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Charles Swindoll: The first four trumpets sound in rapid staccato blasts, taking up only six verses. In contrast, the events surrounding the fifth through seventh trumpet judgments will extend from chapter 9 to chapter 11. The first four trumpet blasts will affect the earth’s ecosystem and atmosphere, drastically altering living conditions on the planet. The latter judgments will involve spiritual warfare that affects people directly.

Note that all of the trumpet judgments will be limited in their scope. The first four plagues affect only one-third of the planet (8:7-12). The demonic torment of the fifth trumpet is limited to only five months (9:5). The deadly spiritual attack of the sixth trumpet affects only one-third of the world’s population (9:15). The limits placed on these judgments remind us that God will still be exercising restraint in the early stages of the Tribulation [Day of the Lord], allowing room for repentance and salvation even in the midst of wrath. . .

The first four trumpet judgments, like the first four seals of Revelation 6, form a distinct cluster. They are loud, rapid-fire blasts that seize the attention of the entire world. Following these, however, three additional judgments will transpire. These will be slower, longer, and even more excruciating than the previous four. Before God unleashes these, He will make a bold pronouncement while He has the world’s attention. John described the vision as follows: “Then I looked, and I heard an eagle flying in midheaven saying with a loud voice, ‘Woe, woe, woe to those who dwell on the earth, because of the remaining blasts of the trumpet of the three angels who are about to sound!’” (8:13).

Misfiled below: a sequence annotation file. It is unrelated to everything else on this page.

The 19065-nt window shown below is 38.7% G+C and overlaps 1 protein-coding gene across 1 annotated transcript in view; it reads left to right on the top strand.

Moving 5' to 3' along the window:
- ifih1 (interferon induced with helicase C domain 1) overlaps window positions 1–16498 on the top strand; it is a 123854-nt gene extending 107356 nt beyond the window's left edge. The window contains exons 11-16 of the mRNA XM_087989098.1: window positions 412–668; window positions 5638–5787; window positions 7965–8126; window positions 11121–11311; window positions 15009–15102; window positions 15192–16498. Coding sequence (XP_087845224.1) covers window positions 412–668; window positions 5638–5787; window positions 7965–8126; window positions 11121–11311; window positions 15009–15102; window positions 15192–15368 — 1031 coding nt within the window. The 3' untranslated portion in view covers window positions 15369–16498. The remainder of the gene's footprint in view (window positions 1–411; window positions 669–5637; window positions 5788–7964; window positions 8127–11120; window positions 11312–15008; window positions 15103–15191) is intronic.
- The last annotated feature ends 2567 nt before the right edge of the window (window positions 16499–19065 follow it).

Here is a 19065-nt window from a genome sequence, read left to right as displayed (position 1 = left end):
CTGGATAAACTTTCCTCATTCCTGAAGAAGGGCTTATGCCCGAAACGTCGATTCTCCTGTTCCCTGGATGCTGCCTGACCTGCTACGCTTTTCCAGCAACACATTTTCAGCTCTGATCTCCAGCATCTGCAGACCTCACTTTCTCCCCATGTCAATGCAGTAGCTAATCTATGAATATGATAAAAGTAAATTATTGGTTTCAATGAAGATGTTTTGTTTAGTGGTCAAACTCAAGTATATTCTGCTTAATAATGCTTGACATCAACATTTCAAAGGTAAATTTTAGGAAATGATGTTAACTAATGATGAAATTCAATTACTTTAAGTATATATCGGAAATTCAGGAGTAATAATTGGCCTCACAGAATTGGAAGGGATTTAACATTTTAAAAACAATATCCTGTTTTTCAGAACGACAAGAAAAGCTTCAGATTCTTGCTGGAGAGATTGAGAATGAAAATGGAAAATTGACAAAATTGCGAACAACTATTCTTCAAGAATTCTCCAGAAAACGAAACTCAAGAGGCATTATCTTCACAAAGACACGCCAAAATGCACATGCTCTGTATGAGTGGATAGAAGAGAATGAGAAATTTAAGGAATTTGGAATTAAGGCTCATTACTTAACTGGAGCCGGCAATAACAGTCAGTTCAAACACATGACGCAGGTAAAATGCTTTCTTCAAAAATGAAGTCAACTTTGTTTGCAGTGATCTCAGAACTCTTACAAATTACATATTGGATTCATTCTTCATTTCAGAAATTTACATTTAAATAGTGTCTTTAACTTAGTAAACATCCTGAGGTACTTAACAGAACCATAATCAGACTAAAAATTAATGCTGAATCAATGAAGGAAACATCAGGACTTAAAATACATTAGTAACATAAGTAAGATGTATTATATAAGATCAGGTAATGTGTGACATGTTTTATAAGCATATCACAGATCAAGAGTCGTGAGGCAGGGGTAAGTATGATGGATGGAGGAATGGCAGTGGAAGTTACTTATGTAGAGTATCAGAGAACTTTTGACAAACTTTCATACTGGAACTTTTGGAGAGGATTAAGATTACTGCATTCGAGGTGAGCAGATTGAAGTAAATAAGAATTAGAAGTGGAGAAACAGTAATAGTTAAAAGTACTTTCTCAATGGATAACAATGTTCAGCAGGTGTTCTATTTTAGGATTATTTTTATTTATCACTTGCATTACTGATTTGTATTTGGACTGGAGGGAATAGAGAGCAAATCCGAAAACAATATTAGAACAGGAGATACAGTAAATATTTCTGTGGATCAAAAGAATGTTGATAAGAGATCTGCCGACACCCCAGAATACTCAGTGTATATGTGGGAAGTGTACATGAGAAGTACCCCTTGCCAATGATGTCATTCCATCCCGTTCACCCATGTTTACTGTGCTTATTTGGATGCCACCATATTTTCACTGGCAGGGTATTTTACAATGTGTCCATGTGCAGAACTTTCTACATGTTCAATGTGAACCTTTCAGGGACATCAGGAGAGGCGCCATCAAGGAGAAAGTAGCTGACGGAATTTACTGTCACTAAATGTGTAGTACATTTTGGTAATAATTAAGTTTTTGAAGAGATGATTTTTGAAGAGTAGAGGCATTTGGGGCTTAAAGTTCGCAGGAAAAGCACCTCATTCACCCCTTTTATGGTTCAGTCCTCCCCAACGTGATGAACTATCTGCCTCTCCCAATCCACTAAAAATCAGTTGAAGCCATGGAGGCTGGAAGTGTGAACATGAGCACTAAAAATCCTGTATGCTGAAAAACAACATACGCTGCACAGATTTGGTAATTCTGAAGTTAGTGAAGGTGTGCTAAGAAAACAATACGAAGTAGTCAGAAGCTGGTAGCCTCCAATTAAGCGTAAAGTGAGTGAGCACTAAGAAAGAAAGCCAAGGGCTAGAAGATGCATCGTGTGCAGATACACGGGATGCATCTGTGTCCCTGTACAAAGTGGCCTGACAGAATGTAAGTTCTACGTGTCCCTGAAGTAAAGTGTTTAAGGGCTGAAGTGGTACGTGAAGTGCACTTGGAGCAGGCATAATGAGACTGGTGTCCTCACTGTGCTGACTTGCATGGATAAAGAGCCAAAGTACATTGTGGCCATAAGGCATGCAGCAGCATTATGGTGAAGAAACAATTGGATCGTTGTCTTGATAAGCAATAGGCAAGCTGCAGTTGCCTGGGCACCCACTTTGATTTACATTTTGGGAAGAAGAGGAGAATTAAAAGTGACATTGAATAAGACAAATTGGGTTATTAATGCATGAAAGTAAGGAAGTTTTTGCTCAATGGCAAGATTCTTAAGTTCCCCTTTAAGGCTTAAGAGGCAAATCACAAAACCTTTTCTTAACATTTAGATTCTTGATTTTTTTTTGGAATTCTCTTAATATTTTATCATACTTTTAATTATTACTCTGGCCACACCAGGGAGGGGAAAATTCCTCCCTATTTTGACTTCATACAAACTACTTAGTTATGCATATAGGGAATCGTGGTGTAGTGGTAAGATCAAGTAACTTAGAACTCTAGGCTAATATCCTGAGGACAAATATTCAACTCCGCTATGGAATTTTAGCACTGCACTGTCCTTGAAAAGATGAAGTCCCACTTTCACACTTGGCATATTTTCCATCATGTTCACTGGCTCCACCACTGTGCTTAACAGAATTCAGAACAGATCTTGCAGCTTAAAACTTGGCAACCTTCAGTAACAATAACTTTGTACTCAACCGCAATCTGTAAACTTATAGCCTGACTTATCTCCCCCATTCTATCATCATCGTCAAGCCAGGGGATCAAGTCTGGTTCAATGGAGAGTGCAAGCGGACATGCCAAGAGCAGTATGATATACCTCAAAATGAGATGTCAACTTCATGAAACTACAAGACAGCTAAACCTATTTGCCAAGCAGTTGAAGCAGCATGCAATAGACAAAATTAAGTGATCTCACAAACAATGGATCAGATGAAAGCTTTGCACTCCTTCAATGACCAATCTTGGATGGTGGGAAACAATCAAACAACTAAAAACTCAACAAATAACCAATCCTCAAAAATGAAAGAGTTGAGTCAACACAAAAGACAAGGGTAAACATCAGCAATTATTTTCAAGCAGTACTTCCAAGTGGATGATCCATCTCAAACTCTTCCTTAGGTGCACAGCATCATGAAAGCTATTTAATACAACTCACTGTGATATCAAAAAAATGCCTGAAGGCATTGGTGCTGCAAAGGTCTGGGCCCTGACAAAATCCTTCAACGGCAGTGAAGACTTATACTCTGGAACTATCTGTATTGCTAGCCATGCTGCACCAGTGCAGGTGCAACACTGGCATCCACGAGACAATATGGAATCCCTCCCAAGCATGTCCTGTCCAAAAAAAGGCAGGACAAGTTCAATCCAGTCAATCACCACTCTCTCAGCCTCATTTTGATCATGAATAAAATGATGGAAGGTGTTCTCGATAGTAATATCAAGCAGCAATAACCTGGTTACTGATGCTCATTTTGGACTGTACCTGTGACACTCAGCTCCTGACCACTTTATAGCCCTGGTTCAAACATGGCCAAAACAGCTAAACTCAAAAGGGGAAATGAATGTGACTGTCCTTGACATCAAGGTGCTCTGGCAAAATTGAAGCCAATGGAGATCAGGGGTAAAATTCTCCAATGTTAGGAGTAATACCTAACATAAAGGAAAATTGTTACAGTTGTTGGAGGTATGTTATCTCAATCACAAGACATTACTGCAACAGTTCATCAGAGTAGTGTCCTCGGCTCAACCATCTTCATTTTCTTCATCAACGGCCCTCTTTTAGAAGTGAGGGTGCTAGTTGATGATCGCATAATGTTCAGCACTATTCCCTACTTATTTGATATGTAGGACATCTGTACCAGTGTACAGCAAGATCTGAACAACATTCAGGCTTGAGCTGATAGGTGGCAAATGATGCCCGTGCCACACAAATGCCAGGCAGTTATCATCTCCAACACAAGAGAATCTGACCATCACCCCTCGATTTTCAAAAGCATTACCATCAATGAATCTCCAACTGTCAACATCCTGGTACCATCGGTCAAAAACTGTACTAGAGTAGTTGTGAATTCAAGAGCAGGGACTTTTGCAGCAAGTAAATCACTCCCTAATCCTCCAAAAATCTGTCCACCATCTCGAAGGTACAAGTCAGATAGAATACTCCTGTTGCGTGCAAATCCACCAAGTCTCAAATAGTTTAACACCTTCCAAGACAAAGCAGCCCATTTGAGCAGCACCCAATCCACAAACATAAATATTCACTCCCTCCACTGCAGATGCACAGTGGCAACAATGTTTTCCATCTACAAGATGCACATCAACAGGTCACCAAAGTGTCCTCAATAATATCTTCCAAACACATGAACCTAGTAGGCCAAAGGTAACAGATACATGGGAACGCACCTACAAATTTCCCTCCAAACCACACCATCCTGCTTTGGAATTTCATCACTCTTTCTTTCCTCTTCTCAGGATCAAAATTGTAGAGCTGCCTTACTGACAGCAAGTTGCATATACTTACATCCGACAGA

In other words, the worst is yet to come.

Grant Osborne: The purpose of the first four trumpet judgments is primarily to disprove the earthly gods and to show that Yahweh alone is on the throne. By recapitulating the Egyptian plagues, God wants to make his omnipotence known to the world and to show the futility of turning against him. Each of these judgments addresses a different aspect of life in the ancient world and in the modern world as well. The first shows that the material world is no answer, the second and third address the sea trade, including food supplies, and the fourth focuses on life itself in the heat and light of the celestial bodies. The four together prove that those who live only for this world have chosen foolishly, for only in God is there true life. Earthly things turn on us, and we dare not depend on them.

John Walvoord: The interpreter of these and later judgments is constantly faced with the problem of how far to take the literal and the symbolic. The point of view adopted here is that these judgments should be interpreted literally as far as the literal interpretation can be reasonably followed. Though all questions cannot be answered, the unmistakable implication of these judgments is that God is dealing in righteous wrath with the wicked earth. . .